Why is your sense of smell so important when it comes to cooking?
Harold McGee is a food legend. He brought food science from the lab onto cooks’ bookshelves and inspired a generation of chefs. In his latest book, aptly named Nose Dive, McGee takes a leap into the universe of smells, as Susan Low discovers…
Ever wondered how onions can go from off-puttingly pungent in their raw state to sweetly enticing when cooked? Or why fruit smells so come-hither? Did you know that eating lots of fenugreek can change your body odour, or that terpenoids, the molecules that give cannabis its distinctive whiff, can also be found in citrus peel? These are just some of the subjects touched on by-the-by in Harold McGee’s latest 600-page tome, which reaches beyond the world of food and takes us through a history of the universe in smells. Like his other books, it mixes chemistry, physiology, psychology and biology, adds good dollops of humanity and humour, and seasons it all with an infectious sense of wonder.
McGee has been an authority on the science of what we cook and eat for more than 40 years. His masterpiece, which holds pride of place on any self-respecting food geek’s bookshelf, is On Food & Cooking: The Science & Lore of the Kitchen. First published in 1984, it answers just about any question you’ve ever had about food (plus many you haven’t).
The science of smells
McGee doesn’t tend to take a casual interest in things. He has spent the last 10 years researching and writing Nose Dive. In it, he turns his attention to our sense of smell, introducing the concept of the ‘osmocosm’ – a conjunction of osme, the ancient Greek for ‘smell’, and cosmos. “I coined the word,” McGee explains in our Zoom interview, “because I kept finding, as I was writing the book, that I was talking about ‘the universe of smells’ and I wanted something that could stand for that concept. I also just like the way it sounds.”
Smell has tended to be less valued than the other four senses. As McGee writes, “Despite its reputation as one of the lowest of human faculties, smell has the power to engage us with the world around us, to reveal invisible, intangible details of that world, to stimulate intense feeling and thought: to nudge us into being as fully and humanly alive as we can be.”
The importance of smell has become particularly poignant during the pandemic. “One of the losses of the past year has been the sense of smell; of your friends, and of familiar places,” McGee says. Anosmia – the loss of the sense of smell and taste – and parosmia (smelling ‘good’ smells as ‘bad’ and vice versa – see overleaf) are known side effects of Covid infection. Ironically, while researching Nose Dive, McGee lost his sense of smell for weeks following a sinus infection.
A stellar career
McGee didn’t set out to be a food writer. He began studying physics and astronomy, but his heart was in writing so he switched to literature. He taught writing and poetry for a while, but soon changed tack. “I started writing about the science of everyday life, and cooking,” he explains. “This was the mid-1970s when food wasn’t really a thing yet. But what fascinated me was the pleasure that we get from eating and drinking – and flavour, in particular, as this mysterious experience that made it all worthwhile.”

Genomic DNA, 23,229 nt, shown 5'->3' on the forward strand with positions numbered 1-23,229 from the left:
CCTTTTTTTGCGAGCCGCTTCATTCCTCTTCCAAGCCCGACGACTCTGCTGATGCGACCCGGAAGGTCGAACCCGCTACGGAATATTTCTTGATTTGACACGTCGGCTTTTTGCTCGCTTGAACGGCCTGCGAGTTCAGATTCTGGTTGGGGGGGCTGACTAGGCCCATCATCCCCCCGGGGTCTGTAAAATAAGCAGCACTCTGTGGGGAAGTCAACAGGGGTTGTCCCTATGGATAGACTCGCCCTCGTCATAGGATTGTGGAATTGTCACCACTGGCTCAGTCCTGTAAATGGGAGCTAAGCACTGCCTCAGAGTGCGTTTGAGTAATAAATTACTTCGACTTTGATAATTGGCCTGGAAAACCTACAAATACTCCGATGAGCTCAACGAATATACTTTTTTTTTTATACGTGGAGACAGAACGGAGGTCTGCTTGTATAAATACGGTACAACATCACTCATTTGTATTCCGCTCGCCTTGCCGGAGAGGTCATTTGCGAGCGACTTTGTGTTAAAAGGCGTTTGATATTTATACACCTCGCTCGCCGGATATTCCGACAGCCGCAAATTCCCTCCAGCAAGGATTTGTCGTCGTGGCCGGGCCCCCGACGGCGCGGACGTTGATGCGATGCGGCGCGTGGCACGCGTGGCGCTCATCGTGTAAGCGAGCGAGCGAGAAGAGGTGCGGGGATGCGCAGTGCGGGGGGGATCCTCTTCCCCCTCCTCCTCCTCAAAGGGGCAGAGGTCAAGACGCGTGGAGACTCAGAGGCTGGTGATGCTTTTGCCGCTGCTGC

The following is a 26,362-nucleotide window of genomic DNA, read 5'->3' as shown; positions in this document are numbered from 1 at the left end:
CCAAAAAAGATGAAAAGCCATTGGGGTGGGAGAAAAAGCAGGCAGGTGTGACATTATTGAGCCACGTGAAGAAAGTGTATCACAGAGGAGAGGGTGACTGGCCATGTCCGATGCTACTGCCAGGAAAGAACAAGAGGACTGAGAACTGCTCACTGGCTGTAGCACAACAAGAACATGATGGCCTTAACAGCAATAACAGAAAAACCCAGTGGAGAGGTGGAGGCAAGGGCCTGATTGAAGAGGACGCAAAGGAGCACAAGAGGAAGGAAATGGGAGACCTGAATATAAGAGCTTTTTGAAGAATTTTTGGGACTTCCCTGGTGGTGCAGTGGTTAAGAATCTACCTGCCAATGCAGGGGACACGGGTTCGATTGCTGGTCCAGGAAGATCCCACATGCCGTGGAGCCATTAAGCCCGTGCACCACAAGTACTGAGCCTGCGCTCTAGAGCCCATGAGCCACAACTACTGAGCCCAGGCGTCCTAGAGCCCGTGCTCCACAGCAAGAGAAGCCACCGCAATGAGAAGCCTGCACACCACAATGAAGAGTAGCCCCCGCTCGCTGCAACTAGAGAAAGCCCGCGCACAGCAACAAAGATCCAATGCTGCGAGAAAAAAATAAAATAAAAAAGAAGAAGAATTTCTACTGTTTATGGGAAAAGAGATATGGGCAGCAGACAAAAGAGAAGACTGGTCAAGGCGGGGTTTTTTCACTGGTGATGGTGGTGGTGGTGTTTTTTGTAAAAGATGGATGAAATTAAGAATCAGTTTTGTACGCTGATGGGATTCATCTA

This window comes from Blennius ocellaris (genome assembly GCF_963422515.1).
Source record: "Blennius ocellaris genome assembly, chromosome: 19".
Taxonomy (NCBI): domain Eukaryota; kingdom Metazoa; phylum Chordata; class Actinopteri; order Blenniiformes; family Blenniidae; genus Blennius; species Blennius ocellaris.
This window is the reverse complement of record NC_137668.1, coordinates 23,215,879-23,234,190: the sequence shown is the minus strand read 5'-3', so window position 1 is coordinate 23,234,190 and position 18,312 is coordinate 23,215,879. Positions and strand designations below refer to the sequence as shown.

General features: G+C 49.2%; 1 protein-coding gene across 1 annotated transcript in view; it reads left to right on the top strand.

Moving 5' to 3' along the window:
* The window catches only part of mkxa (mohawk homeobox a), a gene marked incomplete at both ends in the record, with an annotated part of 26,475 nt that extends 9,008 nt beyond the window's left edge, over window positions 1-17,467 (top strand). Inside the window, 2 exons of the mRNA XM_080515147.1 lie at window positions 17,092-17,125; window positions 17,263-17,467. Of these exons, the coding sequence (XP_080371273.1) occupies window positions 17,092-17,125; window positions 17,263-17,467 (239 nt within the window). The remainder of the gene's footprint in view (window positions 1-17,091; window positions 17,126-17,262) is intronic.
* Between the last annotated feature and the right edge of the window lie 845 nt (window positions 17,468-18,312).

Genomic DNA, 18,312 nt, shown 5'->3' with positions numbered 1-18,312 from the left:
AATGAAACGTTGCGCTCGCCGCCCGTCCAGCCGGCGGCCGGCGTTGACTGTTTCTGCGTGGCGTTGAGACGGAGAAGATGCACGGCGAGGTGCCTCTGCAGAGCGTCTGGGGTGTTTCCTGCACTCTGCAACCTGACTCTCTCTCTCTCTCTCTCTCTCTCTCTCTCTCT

But when food really did become a thing, he was on hand to apply the science, working with chefs such as Heston Blumenthal and Spain’s Ferran Adrià at the height of the 1990s molecular gastronomy boom.
“I’m a believer in experimenting. I almost never make a dish the same way twice because I always want to find out what’s going to happen if I do it another way,” he says. “I think that’s the best way to cook: to take it a little further than you did the last time to see what happens. Maybe it’s better, maybe it’s not…” The other key thing to do in the kitchen, as McGee has learned during his decade-long nosedive into the world of smell, is to get in there and sniff. “The air around us is filled with volatile molecules. These are real things that are actually detectable and are a much more direct experience of our world than sight or hearing are. These are actual little bits of the world that make it into us and become part of us for a moment. So take time to realise that and to be amazed by that fact.”
How to improve your sense of smell
As with any other skill, it’s possible to improve your sense of smell. “Studies have found significant differences in the brain structures and activities of trained perfumiers and wine experts,” writes McGee.
So how can you get your nose working better? “You can improve your sense of smell by putting yourself through little exercises. Pick up the spices that are going to go into an Indian dish and smell them from the bottle, then again when you toast them, noticing how the smell changes.” Wine professionals use kits with tiny vials of aromas –learning to identify each one develops olfactory acuity. For people whose sense of smell is impaired from injury or disease (including Covid), AbScent has advice and resources, including kits and Skype tutorials for smell training, which they describe as ‘physiotherapy for the nose’.
Nose Dive: A Field Guide To The World’s Smells by Harold McGee (John Murray £35) is out now
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